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I wanted to show the forum members my new Photocube, courtesy of Aerogrower. Ray sent me one of his self made photocubes, and I absolutely love it! I am very impressed with the quality and professional finish on this cube. Now when I post pics of fossils I will always have this 1 inch cube on hand for size comparison. Ray, Thank-you so much for your generosity! Here are some pics, 1st a Herkimer Diamond and the rest some trilos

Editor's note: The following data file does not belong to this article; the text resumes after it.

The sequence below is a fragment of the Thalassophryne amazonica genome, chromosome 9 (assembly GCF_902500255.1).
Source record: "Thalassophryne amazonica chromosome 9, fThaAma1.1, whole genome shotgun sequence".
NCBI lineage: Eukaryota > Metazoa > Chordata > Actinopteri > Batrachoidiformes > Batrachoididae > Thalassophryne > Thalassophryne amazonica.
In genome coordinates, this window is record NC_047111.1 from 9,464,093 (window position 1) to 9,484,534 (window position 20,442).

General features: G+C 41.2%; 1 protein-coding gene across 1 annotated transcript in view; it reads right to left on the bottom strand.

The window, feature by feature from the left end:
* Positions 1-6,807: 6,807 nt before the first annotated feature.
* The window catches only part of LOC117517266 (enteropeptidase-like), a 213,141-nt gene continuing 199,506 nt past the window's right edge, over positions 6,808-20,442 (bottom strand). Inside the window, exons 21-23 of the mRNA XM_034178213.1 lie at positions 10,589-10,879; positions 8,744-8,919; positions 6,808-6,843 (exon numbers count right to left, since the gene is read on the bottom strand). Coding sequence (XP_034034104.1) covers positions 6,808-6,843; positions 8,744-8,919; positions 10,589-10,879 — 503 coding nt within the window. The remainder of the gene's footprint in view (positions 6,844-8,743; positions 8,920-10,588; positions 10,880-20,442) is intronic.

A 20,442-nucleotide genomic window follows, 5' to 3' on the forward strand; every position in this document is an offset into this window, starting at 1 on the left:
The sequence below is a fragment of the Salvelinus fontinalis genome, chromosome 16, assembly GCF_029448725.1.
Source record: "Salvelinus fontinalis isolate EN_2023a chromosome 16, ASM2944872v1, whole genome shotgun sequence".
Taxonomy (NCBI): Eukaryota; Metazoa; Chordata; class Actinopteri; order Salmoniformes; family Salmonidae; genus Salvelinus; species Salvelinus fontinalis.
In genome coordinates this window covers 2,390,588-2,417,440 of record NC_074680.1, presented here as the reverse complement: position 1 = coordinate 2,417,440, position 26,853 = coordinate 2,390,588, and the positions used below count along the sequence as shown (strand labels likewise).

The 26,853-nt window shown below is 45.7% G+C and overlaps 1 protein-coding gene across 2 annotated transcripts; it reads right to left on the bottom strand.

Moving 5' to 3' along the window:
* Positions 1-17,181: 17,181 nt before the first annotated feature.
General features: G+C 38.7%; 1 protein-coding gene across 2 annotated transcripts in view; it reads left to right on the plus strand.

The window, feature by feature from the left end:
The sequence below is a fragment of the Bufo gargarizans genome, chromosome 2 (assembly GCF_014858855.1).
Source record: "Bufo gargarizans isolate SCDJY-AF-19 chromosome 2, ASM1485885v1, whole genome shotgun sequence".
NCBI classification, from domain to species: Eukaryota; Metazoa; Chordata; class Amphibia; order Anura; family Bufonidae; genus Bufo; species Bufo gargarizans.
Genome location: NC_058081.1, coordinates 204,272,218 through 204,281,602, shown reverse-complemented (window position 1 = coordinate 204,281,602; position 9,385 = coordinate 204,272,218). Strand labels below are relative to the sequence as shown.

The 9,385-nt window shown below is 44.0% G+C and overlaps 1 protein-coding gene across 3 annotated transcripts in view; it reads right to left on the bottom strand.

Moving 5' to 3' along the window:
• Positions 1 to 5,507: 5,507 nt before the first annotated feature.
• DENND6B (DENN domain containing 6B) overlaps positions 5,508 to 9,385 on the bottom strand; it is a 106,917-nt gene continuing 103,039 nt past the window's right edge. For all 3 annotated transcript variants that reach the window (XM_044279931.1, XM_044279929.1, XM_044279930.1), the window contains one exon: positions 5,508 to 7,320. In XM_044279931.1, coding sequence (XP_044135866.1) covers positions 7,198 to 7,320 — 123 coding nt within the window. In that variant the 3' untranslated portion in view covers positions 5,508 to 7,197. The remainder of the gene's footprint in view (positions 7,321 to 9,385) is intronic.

-Andy- posted a topic in Fossil PhotographyIt's not always easy to take great photos of your fossils. Often, we have to deal with poor lighting and bad angles. Here's a quick guide to improving the quality of your photos with Photoshop. (Note: this is not to say you can just work with any crappy photo. Taking a decent shot helps save you a great deal with time, since photoshop editing would be minimal.) 1) I've taken a photo of my ammonite. Unfortunately, I lack a specialized lighting system, and the sun wasn't helpful. So it's up to Photoshop to fix this. 2) Fire up your Levels editor tool (CTRL + L). You'll find it under Image > Adjustments > Levels. You want to make use of all available input levels. Drag the slider to do so (see red arrow). 3) Now, use sample in image to capture white point. Use the tool and click on any white spot in your photo. 4) Looking better, isn't it? And that was done with just the level editor tool in literally 10 seconds 5) Crop your image. People mainly want to see the fossil, so go ahead and crop out the background, stand, and your hand etc; use your discretion, retain what is necessary to give the photo a scale of size, while getting rid of anything else that distracts. Add a scale bar (stick to CM or inch) with the Horizontal Type tool (T) and Rectangular Marquee tool (M). 6) This step is optional; adjust brightness and contrast as you like. But don't over-adjust your photo! We want the fossil to look as natural as possible! 7) And we are done! Easy, wasn't it? As said at the beginning, do try to take good photos if you can. Leave photoshop as a last resort. Here's a chart to working with Aperture, Shutter Speed and ISO. Take note of the difference in lighting and sharpness. If you lack Photoshop, you can download GIMP for free; the same general concept applies to it too > https://www.gimp.org/ If you have any questions or requests about Photoshop, feel free to ask me